Can we cure Parkinson’s?

Currently, there is no specific cure available for Parkinson’s disease But it can be maintained by some Dopamine Supplements. However, some treatments are available for helping people to relieve the symptoms and maintain the quality of life. We’re sharing some medicine-free ways to help feel relief from Parkinson’s. Have a look.


6 Effective Alternatives to Medicines for feeling better with Parkinson’s

Medications for Parkinson's

Enhancing the quality of life by preserving physical health & well-being is a great initiative & probably an effective alternative to medicines. It may take the least efforts to exercise regularly, eating healthy, staying hydrated, and getting ample sleep. Are we expecting too much from this life at the cost of our health?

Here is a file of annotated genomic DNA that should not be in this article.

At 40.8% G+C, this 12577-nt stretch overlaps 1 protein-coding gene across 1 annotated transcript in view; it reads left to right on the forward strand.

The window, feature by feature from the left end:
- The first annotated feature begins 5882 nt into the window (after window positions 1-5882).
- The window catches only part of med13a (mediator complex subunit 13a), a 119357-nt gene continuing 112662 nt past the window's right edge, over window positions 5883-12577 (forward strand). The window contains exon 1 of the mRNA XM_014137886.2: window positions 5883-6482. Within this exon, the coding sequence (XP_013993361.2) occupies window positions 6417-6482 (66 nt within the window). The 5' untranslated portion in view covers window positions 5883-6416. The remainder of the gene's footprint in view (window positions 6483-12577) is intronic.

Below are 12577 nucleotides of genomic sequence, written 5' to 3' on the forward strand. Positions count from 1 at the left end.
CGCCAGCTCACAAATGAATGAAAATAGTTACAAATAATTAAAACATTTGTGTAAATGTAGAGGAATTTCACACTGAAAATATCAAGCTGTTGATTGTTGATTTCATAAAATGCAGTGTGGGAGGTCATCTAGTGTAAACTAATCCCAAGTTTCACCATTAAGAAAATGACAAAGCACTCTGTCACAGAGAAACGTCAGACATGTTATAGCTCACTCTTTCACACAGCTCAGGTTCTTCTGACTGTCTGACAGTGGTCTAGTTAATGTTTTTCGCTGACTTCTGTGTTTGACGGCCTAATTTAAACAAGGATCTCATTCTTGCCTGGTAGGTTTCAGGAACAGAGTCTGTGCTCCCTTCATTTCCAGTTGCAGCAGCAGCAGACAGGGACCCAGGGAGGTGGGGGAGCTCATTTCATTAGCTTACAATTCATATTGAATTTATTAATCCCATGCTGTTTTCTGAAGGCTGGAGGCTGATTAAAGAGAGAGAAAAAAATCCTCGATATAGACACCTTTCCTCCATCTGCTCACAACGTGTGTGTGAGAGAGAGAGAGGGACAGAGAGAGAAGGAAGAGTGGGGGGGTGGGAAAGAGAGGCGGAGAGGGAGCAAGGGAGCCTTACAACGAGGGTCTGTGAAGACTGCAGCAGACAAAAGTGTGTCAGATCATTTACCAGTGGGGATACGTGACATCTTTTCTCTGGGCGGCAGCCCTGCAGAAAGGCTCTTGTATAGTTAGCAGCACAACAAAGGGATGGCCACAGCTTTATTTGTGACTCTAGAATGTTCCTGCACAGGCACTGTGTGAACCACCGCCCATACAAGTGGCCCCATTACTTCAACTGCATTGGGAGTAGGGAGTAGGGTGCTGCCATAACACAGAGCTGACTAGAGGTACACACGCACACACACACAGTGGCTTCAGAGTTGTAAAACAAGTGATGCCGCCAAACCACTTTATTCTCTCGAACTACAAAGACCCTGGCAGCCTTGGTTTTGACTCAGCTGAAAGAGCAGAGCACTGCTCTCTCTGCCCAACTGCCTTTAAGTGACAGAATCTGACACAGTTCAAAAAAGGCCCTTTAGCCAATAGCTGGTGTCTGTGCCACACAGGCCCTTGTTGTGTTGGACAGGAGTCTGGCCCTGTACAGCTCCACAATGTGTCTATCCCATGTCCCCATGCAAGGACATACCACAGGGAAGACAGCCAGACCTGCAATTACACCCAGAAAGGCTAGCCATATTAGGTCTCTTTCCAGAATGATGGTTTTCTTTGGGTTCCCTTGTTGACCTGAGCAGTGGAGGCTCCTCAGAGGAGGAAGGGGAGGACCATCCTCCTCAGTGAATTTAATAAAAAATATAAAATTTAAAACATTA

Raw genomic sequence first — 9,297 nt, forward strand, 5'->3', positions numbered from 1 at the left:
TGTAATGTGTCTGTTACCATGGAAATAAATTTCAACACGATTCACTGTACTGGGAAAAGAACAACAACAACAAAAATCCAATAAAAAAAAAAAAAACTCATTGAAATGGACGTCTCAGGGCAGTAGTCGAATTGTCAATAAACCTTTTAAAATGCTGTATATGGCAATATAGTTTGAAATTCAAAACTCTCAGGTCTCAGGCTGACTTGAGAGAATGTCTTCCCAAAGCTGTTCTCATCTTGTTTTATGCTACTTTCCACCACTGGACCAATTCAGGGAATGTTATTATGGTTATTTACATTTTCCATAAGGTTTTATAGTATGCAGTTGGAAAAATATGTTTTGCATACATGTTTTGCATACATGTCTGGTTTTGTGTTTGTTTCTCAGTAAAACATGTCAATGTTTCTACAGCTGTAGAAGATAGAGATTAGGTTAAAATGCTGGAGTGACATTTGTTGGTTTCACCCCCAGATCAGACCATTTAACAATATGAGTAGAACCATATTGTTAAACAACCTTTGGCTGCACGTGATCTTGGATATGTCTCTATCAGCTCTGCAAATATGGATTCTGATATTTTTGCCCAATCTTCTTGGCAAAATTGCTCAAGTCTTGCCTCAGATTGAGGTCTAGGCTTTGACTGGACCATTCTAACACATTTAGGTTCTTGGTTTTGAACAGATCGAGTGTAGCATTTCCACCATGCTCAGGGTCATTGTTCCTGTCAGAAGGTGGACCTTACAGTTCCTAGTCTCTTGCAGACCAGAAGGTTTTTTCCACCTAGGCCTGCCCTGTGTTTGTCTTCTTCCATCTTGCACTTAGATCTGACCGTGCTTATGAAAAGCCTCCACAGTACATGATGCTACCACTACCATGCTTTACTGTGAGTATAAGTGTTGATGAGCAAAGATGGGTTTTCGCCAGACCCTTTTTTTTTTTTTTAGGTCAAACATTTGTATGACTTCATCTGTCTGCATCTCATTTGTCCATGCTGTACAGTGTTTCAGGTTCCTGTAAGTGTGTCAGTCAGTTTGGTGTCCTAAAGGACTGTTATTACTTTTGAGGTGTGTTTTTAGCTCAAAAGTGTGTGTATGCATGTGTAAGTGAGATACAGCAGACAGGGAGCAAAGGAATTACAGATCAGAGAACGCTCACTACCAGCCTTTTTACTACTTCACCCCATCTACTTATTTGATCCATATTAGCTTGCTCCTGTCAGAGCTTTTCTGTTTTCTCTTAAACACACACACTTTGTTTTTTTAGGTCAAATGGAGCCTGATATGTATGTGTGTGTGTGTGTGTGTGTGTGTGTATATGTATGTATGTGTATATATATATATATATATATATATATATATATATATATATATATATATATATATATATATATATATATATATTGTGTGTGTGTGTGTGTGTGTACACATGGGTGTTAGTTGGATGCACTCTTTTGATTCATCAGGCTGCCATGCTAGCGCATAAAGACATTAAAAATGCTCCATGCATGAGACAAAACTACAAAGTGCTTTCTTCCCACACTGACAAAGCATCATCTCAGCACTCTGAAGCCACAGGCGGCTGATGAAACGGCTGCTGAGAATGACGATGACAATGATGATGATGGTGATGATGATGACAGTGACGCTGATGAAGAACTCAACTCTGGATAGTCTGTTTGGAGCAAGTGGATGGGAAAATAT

You realize the value of little things in Parkinson’s. Some non-traditional therapies seem to gain footage & here are they you should consider seeing what’s working for you:

  • Nutritional Supplements

Antioxidant coenzymes like Q10, also referred to as Co-Q10 may improve Parkinson’s disease. No matter what you see on the internet as an ‘effective’ treatment, you should only consider consuming the ones that your doctor signals green according to your health conditions. Once you start taking supplements under their guidance, make sure you take them as prescribed. Stopping to use them based on self-assumptions may not give expected results.

Food or supplements rich in calcium & having high protein content may help in Parkinson’s.

  • Practice Tai Chi